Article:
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US Fish & Wildlife Service FieldNotes
KLAMATH NWRC:Restoring Greater Sage Grouse at the Devil’s Garden
Region 8, September 19, 2011
Local ranchers and agency biologists release greater sage grouse to improved habitat in northeast California.
Local ranchers and agency biologists release greater sage grouse to improved habitat in northeast California. - Photo Credit: n/a

Every spring on the Great Basin desert the “sagebrush ocean” comes alive with the intriguing sounds of a chicken-sized bird dancing among others of its own kind. This annual ritual dance by male Greater sage grouse attracts potential mates and perpetuates the species. However, this important mating ritual is a rare experience in the Devil’s Garden, a region in northeastern California where the greater sage grouse populations are in serious decline. Over the past 30 years sage grouse populations have diminished from over 40 active leks (areas where males and females gather to mate) to one lek on Clear Lake National Wildlife Refuge(NWR). In this area, sage grouse nearly disappeared in 2005.
A silent invasion of western juniper trees has slowly displaced a connected landscape once dominated by sagebrush. Western juniper also consumes water that would typically be available to other sagebrush associated plant species, almost ensuring the loss of sagebrush. This slow degradation of habitat has resulted in the loss of over 85 percent of sage grouse habitat in California.
The dramatic loss of sage grouse in northern California and the prospect of listing the bird as an endangered species prompted biologists at Klamath Basin National Wildlife Refuge Complex and the Service’s Partners for Fish and Wildlife program to team-up with the Natural Resources Conservation Service (NRCS), California Department of Fish and Game (CDFG), the U.S. Forest Service and local cattle ranchers to develop and implement strategies to conserve sage grouse in the Devil’s Garden. Biologists with Klamath Basin NWRC and CDFG immediately set to repopulating the Devil’s Garden area. Teaming up with biologists from Sheldon-Hart Mountain NWR and the Nevada Department of Wildlife, they captured and relocated sage grouse from refuges and other public lands in Nevada and Oregon. The birds were then released on the Clear Lake NWR where they have grouped up with the few remaining residents. But translocating birds from other populations is only a short term answer for a more complex problem. Restoring functional sage grouse habitat is also needed.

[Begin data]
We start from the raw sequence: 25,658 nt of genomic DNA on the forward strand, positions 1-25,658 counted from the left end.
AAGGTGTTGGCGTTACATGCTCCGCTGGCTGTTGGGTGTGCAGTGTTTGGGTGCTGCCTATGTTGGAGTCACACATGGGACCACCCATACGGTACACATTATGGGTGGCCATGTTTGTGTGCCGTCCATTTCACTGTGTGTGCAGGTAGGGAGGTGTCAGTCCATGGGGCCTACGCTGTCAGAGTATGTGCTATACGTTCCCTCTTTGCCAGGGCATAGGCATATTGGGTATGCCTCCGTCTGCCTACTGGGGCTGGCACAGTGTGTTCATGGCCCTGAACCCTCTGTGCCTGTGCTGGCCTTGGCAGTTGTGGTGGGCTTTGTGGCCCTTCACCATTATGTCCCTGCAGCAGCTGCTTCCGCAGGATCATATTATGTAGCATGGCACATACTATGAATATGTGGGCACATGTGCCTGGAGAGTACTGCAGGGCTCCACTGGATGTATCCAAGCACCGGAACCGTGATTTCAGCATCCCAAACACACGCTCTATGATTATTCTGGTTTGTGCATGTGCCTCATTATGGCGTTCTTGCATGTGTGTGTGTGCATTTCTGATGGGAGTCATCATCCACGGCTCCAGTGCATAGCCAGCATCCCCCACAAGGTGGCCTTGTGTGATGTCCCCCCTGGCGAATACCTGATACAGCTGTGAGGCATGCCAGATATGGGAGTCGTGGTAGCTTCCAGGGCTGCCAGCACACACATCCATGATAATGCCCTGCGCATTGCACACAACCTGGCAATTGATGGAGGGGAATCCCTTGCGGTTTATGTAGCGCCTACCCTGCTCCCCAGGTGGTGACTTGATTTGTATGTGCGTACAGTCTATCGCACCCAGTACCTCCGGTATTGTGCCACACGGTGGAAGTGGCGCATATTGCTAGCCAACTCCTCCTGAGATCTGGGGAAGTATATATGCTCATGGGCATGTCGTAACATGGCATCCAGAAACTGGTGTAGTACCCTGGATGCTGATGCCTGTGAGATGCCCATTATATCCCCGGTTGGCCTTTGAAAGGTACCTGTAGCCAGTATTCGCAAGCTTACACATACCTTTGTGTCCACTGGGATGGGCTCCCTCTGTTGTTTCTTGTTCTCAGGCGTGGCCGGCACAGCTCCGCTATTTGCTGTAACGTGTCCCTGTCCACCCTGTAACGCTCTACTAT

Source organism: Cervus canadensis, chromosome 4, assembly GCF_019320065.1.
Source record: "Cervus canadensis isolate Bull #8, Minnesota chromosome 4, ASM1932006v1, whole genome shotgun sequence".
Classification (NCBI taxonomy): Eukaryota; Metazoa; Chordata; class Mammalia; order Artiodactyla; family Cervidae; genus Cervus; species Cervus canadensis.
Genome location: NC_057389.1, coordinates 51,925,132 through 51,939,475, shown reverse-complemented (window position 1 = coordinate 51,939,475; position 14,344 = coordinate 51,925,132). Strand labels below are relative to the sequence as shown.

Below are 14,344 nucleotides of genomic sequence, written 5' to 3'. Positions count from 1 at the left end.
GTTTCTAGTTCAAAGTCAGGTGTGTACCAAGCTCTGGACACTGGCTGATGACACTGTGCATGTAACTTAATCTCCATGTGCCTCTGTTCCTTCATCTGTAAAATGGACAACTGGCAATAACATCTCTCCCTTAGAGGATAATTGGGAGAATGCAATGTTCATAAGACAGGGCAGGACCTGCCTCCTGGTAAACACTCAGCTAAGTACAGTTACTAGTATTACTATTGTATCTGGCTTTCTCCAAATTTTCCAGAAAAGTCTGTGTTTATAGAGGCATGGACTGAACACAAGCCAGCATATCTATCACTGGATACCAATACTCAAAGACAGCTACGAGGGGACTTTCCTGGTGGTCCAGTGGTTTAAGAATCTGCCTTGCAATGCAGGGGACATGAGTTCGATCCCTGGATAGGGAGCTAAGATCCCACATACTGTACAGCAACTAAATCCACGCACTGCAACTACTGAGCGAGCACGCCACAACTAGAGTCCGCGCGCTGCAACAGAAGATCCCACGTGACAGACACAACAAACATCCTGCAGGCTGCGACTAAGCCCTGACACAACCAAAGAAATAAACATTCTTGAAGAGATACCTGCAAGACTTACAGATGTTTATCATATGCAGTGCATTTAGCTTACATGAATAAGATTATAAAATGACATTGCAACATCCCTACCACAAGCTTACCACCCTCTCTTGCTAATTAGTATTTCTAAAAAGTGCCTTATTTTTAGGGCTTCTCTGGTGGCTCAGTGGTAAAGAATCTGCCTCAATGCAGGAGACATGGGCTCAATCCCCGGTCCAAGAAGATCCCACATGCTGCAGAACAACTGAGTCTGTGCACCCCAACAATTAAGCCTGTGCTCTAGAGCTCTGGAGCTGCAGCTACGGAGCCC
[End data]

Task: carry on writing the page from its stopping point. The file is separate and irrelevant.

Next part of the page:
The Service, private landowners and the U.S. Forest Service have been removing invasive juniper trees, reseeding native forb species, restoring wet meadows and planting brush species. Last year, the NRCS developed the Sage Grouse Initiative which has delivered over $2 million and over 15,000 acres of habitat to recover sage grouse in northeastern California. Private landowners, working with Partners for Fish and Wildlife program, have restored over 6,500 acres of habitat on private lands. More than 100 sage grouse currently call the Devil’s Garden “home.”
“When all entities work together to develop a positive symbiotic relationship, wildlife and other uses directly benefit,” said Mike Byrne, local rancher and Resource Conservation District president. “Species’ prosper only when people communicate and collaborate to solve problems.”
-- Ron Cole, Bridget Nielsen, John Beckstrand, and Chad Bell

Contact Info: Scott Flaherty, , Scott_Flaherty@fws.gov